Monday, December 08, 2008

Day 5 - Xian, 9 November 2006

As a group we headed out of the south gate and along the wall of the city. Being in the lead, I came across a group of musicians sitting and chatting in a pagoda. As I started taking photos, they came to an agreement and started setting up. They soon launched into a folk tune and this attracted all the others. There were a few other groups further along the wall. Always older people. There were not very many people in the park at this time.

bamboo pipes

city wallchinese musicmusiciansplaying in the parkmusic group

We then headed back into Xian via the south gate, to the calligraphy market. By this time I had split off from most of the rest of the group and at the end of the market I headed off on my own. This part of town is still quite touristy.


fishchild on a tricyclestatuecalligraphy shoppagoda

I wound my way along the inside of the east wall, and up to the east gate. As I passed a hair dresser's I caused quite a stir with my long, unkept hair. I should have stopped for a hair cut.

tricycle cartage


Passing out through the gate, I wandered through the back streets. I was impressed again to see how far china has come. I saw my first cement truck in China. I remembered many years ago, watching a road be built in Le Shan in Sze Chuan province. There must have been at least 100 men. There were men shovelling the sand, screening and concrete into little mixers, much smaller than the one on a concrete truck. More men, took this away in wheel barrows, while others used trowels to put the concrete onto the road. The white lines were hand layed tiles. It was amazingly labour intensive.

cement mixer

I was now in the real china. I walked a block too far to the north. Here I came across a school, with the children just heading off home. So I was quickly adopted by a few groups of school children. I was very impressed with their english and we played the game of you ask me a question in my language, and I will reply in yours. This is a game that is impossible to play in Australia as children are taught that all strangers are a safety risk.

leaving school

showing offplaying a gameschool boysSchool Childrenschool kids

As I travelled along, I get several positive responses from the adults. Eventually they got a child to ask where I was going. I explained that I was headed to the 8 immortals temple. The child seemed genuinely disappointed. I explained that I was going there to take photos. I did not say that my guide book said that it was the last remaining temple of it's type in China. Though I do not believe this claim. By now the older boys were in on the act and they arranged for one of them to take me to the temple. I had gone a little to far and needed to back track about 150 meters to the temple.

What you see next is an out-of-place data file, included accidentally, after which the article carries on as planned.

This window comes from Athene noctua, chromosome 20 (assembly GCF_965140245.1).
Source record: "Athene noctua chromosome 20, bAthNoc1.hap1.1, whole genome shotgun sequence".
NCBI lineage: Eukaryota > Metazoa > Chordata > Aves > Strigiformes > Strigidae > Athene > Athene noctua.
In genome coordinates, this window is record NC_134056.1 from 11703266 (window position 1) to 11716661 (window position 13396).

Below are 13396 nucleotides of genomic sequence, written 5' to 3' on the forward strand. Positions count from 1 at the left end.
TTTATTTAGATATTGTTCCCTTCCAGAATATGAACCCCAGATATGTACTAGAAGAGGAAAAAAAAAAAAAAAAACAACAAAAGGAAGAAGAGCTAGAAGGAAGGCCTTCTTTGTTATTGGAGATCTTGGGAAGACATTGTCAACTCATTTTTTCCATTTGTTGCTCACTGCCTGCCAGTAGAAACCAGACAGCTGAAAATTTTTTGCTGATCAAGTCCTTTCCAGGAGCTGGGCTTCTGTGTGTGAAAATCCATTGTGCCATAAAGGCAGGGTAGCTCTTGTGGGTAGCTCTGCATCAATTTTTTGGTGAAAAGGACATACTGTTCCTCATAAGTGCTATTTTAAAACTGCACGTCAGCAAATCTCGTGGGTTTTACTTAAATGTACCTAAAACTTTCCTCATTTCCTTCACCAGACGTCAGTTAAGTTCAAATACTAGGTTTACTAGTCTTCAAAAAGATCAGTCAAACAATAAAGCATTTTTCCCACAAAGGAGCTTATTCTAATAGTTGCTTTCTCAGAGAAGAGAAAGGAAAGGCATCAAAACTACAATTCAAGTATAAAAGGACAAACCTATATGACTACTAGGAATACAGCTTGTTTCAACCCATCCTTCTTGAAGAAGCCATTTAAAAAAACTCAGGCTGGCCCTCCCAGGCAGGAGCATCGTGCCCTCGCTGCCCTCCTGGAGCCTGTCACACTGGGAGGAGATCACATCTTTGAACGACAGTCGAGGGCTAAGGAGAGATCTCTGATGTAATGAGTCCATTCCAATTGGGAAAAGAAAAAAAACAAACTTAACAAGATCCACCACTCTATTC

The temple had the usual shopping area opposite with religious items but internally was quite empty and had only minimal upkeep.


entrancehistorical accountcorridortemple doorarch bridgemoon doorrooffront gatestoryurn

Heading back into town, I came across some Chinese playing mahjohng. The old man is delighted and the woman is trying to hide. At the wall there were also some people playing pool.

mahjong players

moatmoatcity wallwallclothes line

Back inside the city, I find this advertisement and have to take a photo and laugh.

"Kermit John"

Kermit John was born in Canberra Australia and 1788 depending on his good sense.
Kermit contracted to explore gold mines. After several years of persistence and hard work, he quickly became the leading gold maker in Australia. Kermit John's motto is premium quality derives from pursuing details. To show respect for his achievements later, people called his as "gold earl".

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